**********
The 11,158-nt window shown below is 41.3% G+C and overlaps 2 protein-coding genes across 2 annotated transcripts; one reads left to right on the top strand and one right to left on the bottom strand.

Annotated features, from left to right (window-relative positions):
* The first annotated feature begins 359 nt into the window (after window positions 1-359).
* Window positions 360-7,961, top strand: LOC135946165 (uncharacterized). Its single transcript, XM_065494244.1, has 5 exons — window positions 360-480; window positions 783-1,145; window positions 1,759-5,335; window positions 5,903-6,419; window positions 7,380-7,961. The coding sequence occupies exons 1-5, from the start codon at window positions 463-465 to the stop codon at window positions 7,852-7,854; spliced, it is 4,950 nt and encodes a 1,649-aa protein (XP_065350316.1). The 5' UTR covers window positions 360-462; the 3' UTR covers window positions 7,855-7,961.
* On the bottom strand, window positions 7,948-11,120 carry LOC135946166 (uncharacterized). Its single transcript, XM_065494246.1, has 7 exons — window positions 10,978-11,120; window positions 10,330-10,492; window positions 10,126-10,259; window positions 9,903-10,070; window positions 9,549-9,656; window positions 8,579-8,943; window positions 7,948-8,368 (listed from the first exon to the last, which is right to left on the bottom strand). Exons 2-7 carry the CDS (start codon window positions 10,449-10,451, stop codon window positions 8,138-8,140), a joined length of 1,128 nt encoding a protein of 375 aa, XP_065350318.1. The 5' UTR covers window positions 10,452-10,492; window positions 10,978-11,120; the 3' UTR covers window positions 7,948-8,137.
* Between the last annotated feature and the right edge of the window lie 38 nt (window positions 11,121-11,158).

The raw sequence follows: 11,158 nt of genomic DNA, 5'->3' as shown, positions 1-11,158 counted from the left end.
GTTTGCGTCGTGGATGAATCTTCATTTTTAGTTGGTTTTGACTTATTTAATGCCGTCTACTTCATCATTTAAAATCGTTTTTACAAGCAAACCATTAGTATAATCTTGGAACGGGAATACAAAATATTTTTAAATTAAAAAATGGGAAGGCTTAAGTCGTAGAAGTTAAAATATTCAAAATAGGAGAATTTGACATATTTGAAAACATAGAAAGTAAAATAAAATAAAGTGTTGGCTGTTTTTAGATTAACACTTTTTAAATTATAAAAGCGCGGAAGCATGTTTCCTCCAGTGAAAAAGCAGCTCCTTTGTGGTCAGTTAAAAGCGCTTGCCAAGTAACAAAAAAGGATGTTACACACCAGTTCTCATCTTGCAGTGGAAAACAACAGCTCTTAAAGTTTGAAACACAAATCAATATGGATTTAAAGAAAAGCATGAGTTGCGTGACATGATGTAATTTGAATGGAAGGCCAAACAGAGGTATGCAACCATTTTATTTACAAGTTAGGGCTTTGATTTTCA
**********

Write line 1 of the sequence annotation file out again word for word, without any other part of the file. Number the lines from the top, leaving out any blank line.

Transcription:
The 11,158-nt window shown below is 41.3% G+C and overlaps 2 protein-coding genes across 2 annotated transcripts; one reads left to right on the top strand and one right to left on the bottom strand.